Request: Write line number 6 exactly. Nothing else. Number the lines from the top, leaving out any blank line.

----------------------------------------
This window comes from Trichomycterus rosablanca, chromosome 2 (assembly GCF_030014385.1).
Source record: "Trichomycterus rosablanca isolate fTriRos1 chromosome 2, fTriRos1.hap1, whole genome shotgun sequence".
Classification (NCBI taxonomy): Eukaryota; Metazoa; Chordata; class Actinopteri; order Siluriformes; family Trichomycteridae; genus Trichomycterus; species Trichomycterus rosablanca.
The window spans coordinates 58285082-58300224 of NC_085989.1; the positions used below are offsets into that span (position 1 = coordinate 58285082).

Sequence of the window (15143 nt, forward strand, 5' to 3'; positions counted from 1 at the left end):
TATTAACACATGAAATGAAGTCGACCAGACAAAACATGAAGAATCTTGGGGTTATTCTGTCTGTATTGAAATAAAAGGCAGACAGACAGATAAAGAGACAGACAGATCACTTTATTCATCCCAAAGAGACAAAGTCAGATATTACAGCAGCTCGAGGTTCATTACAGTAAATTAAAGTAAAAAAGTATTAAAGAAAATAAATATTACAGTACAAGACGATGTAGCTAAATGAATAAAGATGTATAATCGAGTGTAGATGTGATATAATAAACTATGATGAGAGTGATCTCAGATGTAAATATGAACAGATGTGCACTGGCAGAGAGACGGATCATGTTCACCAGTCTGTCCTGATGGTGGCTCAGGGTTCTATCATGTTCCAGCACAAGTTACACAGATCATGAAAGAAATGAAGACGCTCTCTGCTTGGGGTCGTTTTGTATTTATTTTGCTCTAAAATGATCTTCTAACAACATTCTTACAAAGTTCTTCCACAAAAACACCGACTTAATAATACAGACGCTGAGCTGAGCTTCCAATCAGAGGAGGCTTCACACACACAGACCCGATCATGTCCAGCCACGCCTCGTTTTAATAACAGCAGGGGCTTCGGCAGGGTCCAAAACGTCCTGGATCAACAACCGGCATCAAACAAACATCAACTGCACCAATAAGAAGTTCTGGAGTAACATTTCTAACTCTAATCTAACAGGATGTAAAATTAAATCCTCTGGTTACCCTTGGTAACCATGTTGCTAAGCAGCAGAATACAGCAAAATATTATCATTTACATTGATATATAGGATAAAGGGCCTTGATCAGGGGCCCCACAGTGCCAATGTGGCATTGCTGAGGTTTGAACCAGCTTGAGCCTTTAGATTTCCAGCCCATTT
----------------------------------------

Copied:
TATTAACACATGAAATGAAGTCGACCAGACAAAACATGAAGAATCTTGGGGTTATTCTGTCTGTATTGAAATAAAAGGCAGACAGACAGATAAAGAGACAGACAGATCACTTTATTCATCCCAAAGAGACAAAGTCAGATATTACAGCAGCTCGAGGTTCATTACAGTAAATTAAAGTAAAAAAGTATTAAAGAAAATAAATATTACAGTACAAGACGATGTAGCTAAATGAATAAAGATGTATAATCGAGTGTAGATGTGATATAATAAACTATGATGAGAGTGATCTCAGATGTAAATATGAACAGATGTGCACTGGCAGAGAGACGGATCATGTTCACCAGTCTGTCCTGATGGTGGCTCAGGGTTCTATCATGTTCCAGCACAAGTTACACAGATCATGAAAGAAATGAAGACGCTCTCTGCTTGGGGTCGTTTTGTATTTATTTTGCTCTAAAATGATCTTCTAACAACATTCTTACAAAGTTCTTCCACAAAAACACCGACTTAATAATACAGACGCTGAGCTGAGCTTCCAATCAGAGGAGGCTTCACACACACAGACCCGATCATGTCCAGCCACGCCTCGTTTTAATAACAGCAGGGGCTTCGGCAGGGTCCAAAACGTCCTGGATCAACAACCGGCATCAAACAAACATCAACTGCACCAATAAGAAGTTCTGGAGTAACATTTCTAACTCTAATCTAACAGGATGTAAAATTAAATCCTCTGGTTACCCTTGGTAACCATGTTGCTAAGCAGCAGAATACAGCAAAATATTATCATTTACATTGATATATAGGATAAAGGGCCTTGATCAGGGGCCCCACAGTGCCAATGTGGCATTGCTGAGGTTTGAACCAGCTTGAGCCTTTAGATTTCCAGCCCATTT